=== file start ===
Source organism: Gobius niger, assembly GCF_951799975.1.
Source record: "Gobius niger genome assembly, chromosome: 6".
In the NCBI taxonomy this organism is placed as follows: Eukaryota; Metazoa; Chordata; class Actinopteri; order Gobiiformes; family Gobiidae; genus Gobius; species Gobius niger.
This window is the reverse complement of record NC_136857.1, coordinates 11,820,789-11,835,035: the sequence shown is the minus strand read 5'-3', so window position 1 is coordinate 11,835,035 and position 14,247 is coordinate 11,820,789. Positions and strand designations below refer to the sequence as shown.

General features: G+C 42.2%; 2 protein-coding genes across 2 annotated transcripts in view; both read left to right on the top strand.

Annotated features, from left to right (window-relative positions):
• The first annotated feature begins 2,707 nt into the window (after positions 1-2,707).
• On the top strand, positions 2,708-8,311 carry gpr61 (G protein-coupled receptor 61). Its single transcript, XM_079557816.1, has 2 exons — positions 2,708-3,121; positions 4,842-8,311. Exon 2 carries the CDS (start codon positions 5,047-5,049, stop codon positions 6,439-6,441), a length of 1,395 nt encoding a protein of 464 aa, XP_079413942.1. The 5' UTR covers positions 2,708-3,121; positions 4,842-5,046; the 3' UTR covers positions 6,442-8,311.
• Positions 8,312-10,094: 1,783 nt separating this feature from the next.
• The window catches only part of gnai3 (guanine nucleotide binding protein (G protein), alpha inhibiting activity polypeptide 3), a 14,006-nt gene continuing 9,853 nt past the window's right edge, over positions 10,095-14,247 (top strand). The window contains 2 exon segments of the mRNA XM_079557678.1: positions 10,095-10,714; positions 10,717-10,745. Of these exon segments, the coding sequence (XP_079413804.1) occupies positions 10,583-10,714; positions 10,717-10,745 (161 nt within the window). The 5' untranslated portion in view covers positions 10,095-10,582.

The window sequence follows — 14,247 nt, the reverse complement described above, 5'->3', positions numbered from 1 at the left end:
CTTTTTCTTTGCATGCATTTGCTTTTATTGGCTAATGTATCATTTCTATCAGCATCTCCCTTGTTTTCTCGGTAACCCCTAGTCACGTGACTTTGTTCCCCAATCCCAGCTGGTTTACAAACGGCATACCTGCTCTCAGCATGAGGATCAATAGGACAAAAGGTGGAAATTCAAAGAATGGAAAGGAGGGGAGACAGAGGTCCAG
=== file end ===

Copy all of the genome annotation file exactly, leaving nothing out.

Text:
Source organism: Gobius niger, assembly GCF_951799975.1.
Source record: "Gobius niger genome assembly, chromosome: 6".
In the NCBI taxonomy this organism is placed as follows: Eukaryota; Metazoa; Chordata; class Actinopteri; order Gobiiformes; family Gobiidae; genus Gobius; species Gobius niger.
This window is the reverse complement of record NC_136857.1, coordinates 11,820,789-11,835,035: the sequence shown is the minus strand read 5'-3', so window position 1 is coordinate 11,835,035 and position 14,247 is coordinate 11,820,789. Positions and strand designations below refer to the sequence as shown.

General features: G+C 42.2%; 2 protein-coding genes across 2 annotated transcripts in view; both read left to right on the top strand.

Annotated features, from left to right (window-relative positions):
• The first annotated feature begins 2,707 nt into the window (after positions 1-2,707).
• On the top strand, positions 2,708-8,311 carry gpr61 (G protein-coupled receptor 61). Its single transcript, XM_079557816.1, has 2 exons — positions 2,708-3,121; positions 4,842-8,311. Exon 2 carries the CDS (start codon positions 5,047-5,049, stop codon positions 6,439-6,441), a length of 1,395 nt encoding a protein of 464 aa, XP_079413942.1. The 5' UTR covers positions 2,708-3,121; positions 4,842-5,046; the 3' UTR covers positions 6,442-8,311.
• Positions 8,312-10,094: 1,783 nt separating this feature from the next.
• The window catches only part of gnai3 (guanine nucleotide binding protein (G protein), alpha inhibiting activity polypeptide 3), a 14,006-nt gene continuing 9,853 nt past the window's right edge, over positions 10,095-14,247 (top strand). The window contains 2 exon segments of the mRNA XM_079557678.1: positions 10,095-10,714; positions 10,717-10,745. Of these exon segments, the coding sequence (XP_079413804.1) occupies positions 10,583-10,714; positions 10,717-10,745 (161 nt within the window). The 5' untranslated portion in view covers positions 10,095-10,582.

The window sequence follows — 14,247 nt, the reverse complement described above, 5'->3', positions numbered from 1 at the left end:
CTTTTTCTTTGCATGCATTTGCTTTTATTGGCTAATGTATCATTTCTATCAGCATCTCCCTTGTTTTCTCGGTAACCCCTAGTCACGTGACTTTGTTCCCCAATCCCAGCTGGTTTACAAACGGCATACCTGCTCTCAGCATGAGGATCAATAGGACAAAAGGTGGAAATTCAAAGAATGGAAAGGAGGGGAGACAGAGGTCCAG